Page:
Consumer and community support, market access, reduced risk of government regulatory intervention, access to funding or lower-cost capital, and climate resilience are driving the industry's push towards being carbon neutral by 2030.
What has been more difficult for the average producer to put their finger on is how to take the first practical steps.
That's why the 10 ways for producers to be on the front foot with carbon neutrality presented by Meat & Livestock Australia's sustainability program manager Doug McNicholl at a webinar is possibly the most valuable extension advice doing the rounds at the moment.
Here they are:
- Arm yourself with the right knowledge - identify your emissions sources, know what carbon storage options are available and document them in a carbon account.
- Consider management practices to improve livestock diet, breeding efficiency or structure to reduce methane emissions per kilogram of live weight produced.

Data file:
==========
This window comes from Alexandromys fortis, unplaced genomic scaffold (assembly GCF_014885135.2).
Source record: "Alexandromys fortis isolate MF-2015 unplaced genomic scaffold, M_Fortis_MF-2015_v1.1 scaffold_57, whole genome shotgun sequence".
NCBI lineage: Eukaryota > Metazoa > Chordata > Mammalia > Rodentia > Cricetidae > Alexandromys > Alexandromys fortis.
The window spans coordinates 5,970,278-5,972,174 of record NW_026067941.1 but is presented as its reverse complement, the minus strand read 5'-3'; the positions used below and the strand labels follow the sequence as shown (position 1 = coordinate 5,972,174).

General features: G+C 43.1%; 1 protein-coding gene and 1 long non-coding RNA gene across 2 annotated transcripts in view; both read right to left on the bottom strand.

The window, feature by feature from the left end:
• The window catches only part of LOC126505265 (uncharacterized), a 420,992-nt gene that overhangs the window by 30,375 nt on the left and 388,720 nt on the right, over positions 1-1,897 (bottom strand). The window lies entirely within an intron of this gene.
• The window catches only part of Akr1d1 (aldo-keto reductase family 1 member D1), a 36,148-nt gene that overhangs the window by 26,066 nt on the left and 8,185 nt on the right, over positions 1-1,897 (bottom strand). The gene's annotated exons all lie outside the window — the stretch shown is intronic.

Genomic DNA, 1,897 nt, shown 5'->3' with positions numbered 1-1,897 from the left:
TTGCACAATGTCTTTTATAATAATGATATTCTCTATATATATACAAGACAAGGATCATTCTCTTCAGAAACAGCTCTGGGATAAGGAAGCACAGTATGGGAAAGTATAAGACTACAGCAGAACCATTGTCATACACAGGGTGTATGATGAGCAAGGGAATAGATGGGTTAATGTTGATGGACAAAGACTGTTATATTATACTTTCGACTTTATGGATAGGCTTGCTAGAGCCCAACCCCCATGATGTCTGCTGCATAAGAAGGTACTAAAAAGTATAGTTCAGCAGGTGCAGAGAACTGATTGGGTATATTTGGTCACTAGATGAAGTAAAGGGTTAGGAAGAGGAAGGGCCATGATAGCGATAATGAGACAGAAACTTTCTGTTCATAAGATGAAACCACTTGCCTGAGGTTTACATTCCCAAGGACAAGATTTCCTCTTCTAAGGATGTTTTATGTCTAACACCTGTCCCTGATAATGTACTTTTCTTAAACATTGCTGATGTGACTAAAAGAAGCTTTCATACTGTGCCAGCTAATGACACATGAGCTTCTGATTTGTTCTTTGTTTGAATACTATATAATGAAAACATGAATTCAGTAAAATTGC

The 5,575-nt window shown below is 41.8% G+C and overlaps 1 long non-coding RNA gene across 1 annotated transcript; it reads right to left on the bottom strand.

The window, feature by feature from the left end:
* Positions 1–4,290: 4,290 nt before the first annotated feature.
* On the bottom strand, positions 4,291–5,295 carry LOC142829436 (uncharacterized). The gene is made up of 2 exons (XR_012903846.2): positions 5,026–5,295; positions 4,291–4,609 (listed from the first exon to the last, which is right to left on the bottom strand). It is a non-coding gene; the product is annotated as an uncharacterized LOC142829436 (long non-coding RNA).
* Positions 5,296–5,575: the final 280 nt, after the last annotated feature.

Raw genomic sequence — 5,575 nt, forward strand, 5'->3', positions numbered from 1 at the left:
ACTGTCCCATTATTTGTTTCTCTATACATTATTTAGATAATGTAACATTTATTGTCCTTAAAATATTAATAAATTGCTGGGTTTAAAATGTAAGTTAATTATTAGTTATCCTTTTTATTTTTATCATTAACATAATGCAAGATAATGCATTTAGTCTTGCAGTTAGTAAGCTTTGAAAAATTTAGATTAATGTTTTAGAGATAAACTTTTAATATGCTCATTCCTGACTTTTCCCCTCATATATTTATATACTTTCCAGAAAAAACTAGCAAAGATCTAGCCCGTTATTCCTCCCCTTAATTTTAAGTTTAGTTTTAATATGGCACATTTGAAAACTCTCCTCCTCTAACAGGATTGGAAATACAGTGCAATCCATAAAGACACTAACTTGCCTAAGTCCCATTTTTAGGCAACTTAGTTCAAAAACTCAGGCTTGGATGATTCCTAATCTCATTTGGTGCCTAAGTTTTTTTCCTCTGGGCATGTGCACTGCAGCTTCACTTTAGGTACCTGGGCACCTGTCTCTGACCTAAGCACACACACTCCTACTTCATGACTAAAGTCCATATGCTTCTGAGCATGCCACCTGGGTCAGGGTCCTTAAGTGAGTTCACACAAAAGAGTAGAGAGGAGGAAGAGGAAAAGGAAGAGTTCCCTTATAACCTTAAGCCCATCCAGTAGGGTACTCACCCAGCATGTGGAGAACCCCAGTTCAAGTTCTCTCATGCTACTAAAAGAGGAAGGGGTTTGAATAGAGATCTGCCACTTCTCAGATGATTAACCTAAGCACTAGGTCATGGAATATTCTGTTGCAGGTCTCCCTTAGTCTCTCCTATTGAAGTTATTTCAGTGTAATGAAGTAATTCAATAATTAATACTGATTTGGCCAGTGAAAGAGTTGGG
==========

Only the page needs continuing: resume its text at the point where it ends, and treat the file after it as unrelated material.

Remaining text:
- Consider energy-efficient or renewable energy technologies.
- Identify shade and shelter options on farm. Integrate trees and shrubs into grazing systems for improved carbon storage and animal health and biodiversity benefits.
- Consider the potential for savanna fire management methods to avoid emissions and improve carbon storage.
- Monitor and record active dung beetle populations.
- Plan for delivery and distribution of new feeds and supplements which reduce methane emissions.
- Establish deep-rooted, palatable pastures and legumes to improve soil carbon levels and lift animal productivity.
- Consider what mix of pastures, legumes and trees is suitable to maintain livestock productivity in future weather and climate scenarios.
- Look at collaborative supply chain arrangements to mitigate financial and market risks as well as the impact on business inputs and output.
One of key call outs in the 2030 strategy developed by the industry's overarching body, the Red Meat Advisory Council, is the aspiration to double the value of red meat sales by 2030 at same time as reaching a carbon neutral position.
CSIRO analysis shows it's possible to achieve the bold CN30 promise without reducing herd and flock numbers below the rolling 10-year average up to 2015 of 25 million cattle, 70m sheep and half a million goats.